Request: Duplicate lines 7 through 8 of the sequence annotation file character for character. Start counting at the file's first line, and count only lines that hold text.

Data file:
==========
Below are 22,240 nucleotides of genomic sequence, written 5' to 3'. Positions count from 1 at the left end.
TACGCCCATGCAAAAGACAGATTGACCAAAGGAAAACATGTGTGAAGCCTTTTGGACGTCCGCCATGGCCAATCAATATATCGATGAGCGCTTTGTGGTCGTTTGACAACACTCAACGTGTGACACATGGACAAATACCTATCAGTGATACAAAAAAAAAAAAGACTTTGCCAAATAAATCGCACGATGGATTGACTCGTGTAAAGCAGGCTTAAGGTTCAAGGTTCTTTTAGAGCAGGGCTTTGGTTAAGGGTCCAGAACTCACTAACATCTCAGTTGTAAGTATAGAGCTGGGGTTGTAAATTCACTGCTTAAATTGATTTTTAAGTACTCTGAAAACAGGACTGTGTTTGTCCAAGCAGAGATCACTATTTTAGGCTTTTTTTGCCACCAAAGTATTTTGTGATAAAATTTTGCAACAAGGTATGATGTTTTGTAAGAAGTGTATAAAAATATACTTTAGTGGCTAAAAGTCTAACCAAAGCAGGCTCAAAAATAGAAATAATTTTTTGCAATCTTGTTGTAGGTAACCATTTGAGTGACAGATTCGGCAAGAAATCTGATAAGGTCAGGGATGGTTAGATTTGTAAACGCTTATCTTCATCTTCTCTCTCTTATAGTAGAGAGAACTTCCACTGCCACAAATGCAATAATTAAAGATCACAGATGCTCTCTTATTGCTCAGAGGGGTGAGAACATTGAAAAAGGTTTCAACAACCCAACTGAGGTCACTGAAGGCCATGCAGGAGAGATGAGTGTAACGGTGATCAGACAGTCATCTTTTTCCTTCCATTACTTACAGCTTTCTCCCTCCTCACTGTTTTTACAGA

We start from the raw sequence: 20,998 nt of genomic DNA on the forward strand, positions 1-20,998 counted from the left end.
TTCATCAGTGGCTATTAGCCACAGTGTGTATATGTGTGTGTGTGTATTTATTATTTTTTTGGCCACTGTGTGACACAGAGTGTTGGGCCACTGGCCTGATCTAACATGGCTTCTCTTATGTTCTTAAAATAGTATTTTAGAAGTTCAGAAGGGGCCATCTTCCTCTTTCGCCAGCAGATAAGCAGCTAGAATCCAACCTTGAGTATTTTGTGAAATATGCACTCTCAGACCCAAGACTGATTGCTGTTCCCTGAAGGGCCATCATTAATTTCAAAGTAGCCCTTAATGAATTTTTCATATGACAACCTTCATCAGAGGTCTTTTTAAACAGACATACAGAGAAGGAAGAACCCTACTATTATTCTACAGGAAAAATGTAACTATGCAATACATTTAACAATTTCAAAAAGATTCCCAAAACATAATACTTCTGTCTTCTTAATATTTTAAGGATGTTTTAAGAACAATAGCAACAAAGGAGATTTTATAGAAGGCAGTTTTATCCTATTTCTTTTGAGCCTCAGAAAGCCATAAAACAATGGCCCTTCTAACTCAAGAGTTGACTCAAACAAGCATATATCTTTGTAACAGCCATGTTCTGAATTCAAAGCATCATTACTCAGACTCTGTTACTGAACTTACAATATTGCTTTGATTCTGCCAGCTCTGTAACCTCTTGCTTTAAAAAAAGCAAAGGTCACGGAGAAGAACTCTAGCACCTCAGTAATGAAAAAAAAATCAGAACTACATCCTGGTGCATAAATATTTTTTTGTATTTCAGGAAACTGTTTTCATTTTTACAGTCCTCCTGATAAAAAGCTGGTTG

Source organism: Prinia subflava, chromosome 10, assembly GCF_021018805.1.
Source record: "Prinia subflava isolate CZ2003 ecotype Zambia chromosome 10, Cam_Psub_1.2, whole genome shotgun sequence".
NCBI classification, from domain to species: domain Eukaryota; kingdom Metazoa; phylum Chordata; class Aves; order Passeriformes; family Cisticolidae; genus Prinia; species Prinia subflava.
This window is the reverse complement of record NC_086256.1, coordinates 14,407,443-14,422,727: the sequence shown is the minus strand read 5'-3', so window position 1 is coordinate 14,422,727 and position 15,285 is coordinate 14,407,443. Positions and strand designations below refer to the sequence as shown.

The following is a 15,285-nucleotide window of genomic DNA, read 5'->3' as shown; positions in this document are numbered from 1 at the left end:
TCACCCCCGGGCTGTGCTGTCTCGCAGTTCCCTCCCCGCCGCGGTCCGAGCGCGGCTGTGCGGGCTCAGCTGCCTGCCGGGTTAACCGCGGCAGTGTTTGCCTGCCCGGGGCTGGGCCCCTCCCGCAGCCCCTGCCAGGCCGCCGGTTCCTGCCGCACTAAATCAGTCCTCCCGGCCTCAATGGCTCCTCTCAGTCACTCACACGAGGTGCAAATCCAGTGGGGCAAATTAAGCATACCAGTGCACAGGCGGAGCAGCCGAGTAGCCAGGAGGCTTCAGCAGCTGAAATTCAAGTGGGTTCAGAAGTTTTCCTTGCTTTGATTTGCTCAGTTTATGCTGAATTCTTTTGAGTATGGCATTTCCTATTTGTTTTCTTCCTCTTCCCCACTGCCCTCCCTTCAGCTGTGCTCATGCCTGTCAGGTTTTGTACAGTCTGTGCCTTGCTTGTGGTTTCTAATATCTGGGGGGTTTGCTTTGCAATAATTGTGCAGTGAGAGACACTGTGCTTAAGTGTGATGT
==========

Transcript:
NCBI classification, from domain to species: domain Eukaryota; kingdom Metazoa; phylum Chordata; class Aves; order Passeriformes; family Cisticolidae; genus Prinia; species Prinia subflava.
This window is the reverse complement of record NC_086256.1, coordinates 14,407,443-14,422,727: the sequence shown is the minus strand read 5'-3', so window position 1 is coordinate 14,422,727 and position 15,285 is coordinate 14,407,443. Positions and strand designations below refer to the sequence as shown.